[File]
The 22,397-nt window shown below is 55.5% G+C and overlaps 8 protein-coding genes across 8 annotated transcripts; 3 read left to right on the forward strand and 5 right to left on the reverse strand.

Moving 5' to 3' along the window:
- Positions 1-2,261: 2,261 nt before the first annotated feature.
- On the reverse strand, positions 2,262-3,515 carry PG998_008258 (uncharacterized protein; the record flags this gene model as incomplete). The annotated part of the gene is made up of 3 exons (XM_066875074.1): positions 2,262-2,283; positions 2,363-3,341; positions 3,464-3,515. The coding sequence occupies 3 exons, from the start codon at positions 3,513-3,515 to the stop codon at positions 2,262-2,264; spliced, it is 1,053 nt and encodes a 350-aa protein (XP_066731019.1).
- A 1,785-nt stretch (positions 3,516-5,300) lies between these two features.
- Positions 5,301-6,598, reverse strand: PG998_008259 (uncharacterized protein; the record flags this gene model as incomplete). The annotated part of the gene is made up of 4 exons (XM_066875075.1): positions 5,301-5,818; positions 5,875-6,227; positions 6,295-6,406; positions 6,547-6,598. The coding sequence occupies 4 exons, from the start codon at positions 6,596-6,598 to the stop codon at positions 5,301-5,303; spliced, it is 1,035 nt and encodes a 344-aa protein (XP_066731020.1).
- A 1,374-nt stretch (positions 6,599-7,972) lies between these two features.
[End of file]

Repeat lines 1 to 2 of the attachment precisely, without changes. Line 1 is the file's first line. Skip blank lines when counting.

The 22,397-nt window shown below is 55.5% G+C and overlaps 8 protein-coding genes across 8 annotated transcripts; 3 read left to right on the forward strand and 5 right to left on the reverse strand.

Moving 5' to 3' along the window: